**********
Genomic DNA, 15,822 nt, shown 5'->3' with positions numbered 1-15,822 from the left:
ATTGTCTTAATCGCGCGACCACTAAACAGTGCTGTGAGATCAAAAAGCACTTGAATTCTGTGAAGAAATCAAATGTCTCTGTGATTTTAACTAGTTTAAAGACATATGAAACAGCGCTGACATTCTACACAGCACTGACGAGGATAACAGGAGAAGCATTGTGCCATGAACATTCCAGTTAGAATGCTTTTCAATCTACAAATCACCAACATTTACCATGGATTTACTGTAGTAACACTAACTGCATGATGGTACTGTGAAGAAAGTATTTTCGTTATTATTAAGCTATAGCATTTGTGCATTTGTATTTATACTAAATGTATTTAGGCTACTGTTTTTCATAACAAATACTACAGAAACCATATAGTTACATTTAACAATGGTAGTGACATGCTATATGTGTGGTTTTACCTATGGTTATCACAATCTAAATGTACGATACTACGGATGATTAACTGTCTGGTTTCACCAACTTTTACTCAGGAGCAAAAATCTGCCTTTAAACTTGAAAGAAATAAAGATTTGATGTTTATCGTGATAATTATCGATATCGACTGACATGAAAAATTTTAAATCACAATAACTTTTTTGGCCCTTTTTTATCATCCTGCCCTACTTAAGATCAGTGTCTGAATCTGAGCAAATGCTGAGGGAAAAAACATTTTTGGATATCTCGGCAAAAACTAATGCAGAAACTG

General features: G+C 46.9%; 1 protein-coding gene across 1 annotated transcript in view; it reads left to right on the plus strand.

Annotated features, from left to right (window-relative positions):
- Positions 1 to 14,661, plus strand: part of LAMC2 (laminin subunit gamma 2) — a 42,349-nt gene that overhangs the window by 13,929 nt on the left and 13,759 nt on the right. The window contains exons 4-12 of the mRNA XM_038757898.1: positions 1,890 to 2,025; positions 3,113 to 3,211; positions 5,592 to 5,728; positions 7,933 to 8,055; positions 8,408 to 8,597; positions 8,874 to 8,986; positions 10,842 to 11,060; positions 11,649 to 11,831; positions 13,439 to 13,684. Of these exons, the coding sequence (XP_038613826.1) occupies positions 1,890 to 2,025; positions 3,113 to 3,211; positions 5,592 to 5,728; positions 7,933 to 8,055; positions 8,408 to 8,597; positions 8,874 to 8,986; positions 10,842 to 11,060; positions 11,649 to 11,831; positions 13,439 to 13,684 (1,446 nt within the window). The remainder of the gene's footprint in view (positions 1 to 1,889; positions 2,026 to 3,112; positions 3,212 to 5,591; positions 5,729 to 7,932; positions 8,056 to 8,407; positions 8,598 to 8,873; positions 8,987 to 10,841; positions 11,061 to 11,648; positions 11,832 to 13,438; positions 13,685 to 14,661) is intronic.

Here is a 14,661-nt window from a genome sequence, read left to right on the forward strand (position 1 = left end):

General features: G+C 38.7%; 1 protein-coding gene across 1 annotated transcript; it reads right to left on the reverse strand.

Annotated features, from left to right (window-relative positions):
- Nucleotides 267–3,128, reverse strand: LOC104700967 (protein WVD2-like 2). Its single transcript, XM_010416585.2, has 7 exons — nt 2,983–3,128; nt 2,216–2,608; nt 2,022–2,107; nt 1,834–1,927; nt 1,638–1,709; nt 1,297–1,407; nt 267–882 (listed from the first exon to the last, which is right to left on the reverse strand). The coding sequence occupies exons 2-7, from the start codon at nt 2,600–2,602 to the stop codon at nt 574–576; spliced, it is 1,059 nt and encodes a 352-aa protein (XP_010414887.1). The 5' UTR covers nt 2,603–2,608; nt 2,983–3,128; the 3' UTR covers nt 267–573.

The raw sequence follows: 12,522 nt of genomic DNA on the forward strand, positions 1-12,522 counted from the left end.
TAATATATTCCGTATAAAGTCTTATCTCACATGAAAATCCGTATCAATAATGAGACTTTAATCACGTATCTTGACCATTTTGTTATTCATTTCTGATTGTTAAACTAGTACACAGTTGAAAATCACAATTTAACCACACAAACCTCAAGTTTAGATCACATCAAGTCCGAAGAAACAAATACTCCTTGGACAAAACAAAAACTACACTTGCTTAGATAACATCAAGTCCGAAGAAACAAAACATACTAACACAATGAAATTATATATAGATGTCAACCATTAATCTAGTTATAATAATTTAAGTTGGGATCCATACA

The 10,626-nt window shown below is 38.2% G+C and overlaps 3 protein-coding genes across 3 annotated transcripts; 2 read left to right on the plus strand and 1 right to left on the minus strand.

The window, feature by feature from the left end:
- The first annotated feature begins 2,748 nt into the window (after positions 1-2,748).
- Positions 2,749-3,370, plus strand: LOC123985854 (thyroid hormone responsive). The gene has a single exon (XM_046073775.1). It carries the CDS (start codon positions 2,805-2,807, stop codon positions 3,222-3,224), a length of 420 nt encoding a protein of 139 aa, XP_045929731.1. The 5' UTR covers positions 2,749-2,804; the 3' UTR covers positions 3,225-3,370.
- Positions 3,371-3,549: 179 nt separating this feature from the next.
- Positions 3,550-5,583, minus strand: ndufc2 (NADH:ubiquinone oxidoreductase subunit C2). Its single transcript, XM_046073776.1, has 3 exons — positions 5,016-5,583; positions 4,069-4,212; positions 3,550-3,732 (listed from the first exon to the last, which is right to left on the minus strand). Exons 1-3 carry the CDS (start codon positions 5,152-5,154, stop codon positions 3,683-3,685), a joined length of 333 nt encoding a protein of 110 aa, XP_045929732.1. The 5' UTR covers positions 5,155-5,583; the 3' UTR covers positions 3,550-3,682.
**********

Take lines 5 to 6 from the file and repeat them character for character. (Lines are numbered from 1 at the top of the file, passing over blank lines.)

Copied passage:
- Positions 1 to 14,661, plus strand: part of LAMC2 (laminin subunit gamma 2) — a 42,349-nt gene that overhangs the window by 13,929 nt on the left and 13,759 nt on the right. The window contains exons 4-12 of the mRNA XM_038757898.1: positions 1,890 to 2,025; positions 3,113 to 3,211; positions 5,592 to 5,728; positions 7,933 to 8,055; positions 8,408 to 8,597; positions 8,874 to 8,986; positions 10,842 to 11,060; positions 11,649 to 11,831; positions 13,439 to 13,684. Of these exons, the coding sequence (XP_038613826.1) occupies positions 1,890 to 2,025; positions 3,113 to 3,211; positions 5,592 to 5,728; positions 7,933 to 8,055; positions 8,408 to 8,597; positions 8,874 to 8,986; positions 10,842 to 11,060; positions 11,649 to 11,831; positions 13,439 to 13,684 (1,446 nt within the window). The remainder of the gene's footprint in view (positions 1 to 1,889; positions 2,026 to 3,112; positions 3,212 to 5,591; positions 5,729 to 7,932; positions 8,056 to 8,407; positions 8,598 to 8,873; positions 8,987 to 10,841; positions 11,061 to 11,648; positions 11,832 to 13,438; positions 13,685 to 14,661) is intronic.

Here is a 14,661-nt window from a genome sequence, read left to right on the forward strand (position 1 = left end):